Putting It All Together

The 'Fiscal Cliff' is a big deal and so is another debt ceiling debate early next year. The market appears to be looking ahead to a relatively happier resolution to the issue, judging from its reaction over the last two trading sessions. One could reasonably disagree with this optimistic take. But as important as this unresolved issue is, it is hardly the only cloud on the horizon. Global growth, earnings and Europe will still be problems for this market even after we are done with the 'Cliff' issue.


Focus List Update

We didn’t make any changes to the Focus List portfolio this week.

The 'Fiscal Cliff' debate and associated tax rate changes, particularly on capital gains, is cited as one of the reasons for the recent sell-off in a number of major stocks, particularly Apple (AAPL - Analyst Report). The reasoning seems to be that it's better to take the hefty capital gains at a lower rate now instead of later. Hard to tell at this stage how much that is at play in the Apple sell-off, but the argument does make sense. There is a good discussion about Apple shares on this RTI post by Tracey Ryniec: When Do You Buy Apple?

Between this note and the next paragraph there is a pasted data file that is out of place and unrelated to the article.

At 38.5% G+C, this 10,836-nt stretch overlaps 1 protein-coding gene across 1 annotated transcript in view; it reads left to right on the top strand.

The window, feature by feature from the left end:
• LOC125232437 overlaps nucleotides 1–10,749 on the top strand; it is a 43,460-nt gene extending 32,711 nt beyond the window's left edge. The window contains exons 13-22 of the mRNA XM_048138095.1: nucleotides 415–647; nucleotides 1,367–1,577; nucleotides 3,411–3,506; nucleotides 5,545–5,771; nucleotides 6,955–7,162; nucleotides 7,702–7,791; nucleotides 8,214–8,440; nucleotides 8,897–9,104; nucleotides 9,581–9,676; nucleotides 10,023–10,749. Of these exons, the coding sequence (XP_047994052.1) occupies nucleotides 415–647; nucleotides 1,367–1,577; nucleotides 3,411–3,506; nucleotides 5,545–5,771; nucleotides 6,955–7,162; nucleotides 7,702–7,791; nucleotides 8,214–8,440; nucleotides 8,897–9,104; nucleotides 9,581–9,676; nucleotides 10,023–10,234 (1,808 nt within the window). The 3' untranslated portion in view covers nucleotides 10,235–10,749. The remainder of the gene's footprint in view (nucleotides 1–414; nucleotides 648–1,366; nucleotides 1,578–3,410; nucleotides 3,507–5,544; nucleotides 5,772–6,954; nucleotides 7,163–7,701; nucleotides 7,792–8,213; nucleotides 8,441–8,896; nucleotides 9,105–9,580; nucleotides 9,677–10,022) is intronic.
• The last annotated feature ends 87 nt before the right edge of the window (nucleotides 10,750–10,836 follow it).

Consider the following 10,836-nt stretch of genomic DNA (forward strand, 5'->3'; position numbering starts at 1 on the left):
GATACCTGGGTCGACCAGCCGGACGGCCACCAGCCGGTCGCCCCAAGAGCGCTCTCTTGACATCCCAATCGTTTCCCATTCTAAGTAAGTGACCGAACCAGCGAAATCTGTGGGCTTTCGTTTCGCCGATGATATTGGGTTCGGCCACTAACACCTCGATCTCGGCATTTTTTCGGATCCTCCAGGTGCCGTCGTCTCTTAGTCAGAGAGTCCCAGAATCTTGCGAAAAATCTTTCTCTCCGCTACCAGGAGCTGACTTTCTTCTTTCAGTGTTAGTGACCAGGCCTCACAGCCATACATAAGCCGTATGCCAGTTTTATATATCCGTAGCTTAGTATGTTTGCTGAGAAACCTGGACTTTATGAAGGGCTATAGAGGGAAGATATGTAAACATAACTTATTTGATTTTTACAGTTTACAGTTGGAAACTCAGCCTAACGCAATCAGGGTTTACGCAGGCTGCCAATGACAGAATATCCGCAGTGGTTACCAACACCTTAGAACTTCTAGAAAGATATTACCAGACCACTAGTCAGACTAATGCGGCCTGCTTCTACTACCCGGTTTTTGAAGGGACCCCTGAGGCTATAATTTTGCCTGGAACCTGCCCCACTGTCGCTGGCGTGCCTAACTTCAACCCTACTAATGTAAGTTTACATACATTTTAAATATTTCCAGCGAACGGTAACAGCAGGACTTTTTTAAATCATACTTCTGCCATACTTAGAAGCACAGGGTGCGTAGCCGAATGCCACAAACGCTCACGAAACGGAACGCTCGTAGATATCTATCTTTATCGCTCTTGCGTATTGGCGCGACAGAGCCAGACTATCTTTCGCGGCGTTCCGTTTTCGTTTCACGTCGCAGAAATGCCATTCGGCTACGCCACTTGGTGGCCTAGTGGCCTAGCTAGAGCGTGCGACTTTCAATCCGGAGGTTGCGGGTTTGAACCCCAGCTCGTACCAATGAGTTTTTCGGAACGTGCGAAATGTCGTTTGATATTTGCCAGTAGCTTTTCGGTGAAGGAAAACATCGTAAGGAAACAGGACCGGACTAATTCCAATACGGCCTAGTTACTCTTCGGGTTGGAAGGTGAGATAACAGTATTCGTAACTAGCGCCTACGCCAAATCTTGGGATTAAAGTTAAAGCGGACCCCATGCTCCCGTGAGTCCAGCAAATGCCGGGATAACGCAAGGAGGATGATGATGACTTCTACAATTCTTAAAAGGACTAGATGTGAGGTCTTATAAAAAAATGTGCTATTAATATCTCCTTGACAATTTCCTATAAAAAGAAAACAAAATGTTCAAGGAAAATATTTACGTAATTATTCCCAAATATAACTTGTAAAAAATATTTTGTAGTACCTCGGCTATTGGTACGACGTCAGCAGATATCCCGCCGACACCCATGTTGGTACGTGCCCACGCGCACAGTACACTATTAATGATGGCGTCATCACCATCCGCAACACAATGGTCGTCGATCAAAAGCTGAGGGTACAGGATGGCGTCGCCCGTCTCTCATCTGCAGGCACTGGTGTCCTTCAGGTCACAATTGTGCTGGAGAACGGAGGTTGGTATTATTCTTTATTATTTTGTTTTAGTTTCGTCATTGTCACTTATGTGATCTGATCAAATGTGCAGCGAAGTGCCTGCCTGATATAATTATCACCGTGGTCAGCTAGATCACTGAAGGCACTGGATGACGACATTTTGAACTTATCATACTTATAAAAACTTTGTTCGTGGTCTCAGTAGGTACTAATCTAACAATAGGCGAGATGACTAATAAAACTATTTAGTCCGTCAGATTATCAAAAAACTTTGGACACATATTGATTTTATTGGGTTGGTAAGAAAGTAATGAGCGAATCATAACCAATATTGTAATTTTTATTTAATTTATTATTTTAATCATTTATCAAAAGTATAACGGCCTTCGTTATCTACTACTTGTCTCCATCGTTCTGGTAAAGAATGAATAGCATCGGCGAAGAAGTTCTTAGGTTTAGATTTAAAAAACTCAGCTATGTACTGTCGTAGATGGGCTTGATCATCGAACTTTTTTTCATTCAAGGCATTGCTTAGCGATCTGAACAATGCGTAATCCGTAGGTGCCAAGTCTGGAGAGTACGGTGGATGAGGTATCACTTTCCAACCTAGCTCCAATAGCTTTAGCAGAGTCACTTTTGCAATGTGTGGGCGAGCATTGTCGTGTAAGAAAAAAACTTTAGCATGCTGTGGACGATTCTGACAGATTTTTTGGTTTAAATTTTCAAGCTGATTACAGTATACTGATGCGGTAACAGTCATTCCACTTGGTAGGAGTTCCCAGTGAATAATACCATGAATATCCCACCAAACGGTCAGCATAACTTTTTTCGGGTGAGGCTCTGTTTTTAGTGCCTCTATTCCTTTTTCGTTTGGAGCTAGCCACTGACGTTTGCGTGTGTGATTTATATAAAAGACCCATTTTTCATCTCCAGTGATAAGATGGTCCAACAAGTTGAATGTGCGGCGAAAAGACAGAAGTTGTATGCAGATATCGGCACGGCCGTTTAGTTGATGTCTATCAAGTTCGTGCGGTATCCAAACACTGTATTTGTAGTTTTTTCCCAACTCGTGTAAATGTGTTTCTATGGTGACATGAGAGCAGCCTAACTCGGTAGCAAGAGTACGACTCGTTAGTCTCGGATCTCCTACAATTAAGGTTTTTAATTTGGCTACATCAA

On a related note, the expected increase in dividend tax rates is a net negative for all dividend paying stocks, and we have a quite a few of these dividend payers in the Focus List. Even the master limited partnerships, who pay substantial amounts as distributions, have been under pressure lately. But it is far from clear at this stage if changes to dividend tax rates will have the same impact on MLPs as they do on regular companies. We have five MLPs in the Focus list – Enterprise Products (EPD - Analyst Report), ONEOK Partners (OKS - Analyst Report), MarketWest Energy (MWE - Analyst Report), Plains All American (PAA - Analyst Report), and Magellan (MMP - Analyst Report).

REITs are relatively better positioned for the expected tax rate change, as it will put them at the same footing as regular companies. We have three REITs in the Focus List – Ventas (VTR - Analyst Report), PS Business Parks (PSB - Analyst Report) and Avalonbay Communities (AVB - Analyst Report). Unsurprisingly REITs have held up better in the post-election period relative to other dividend paying stocks.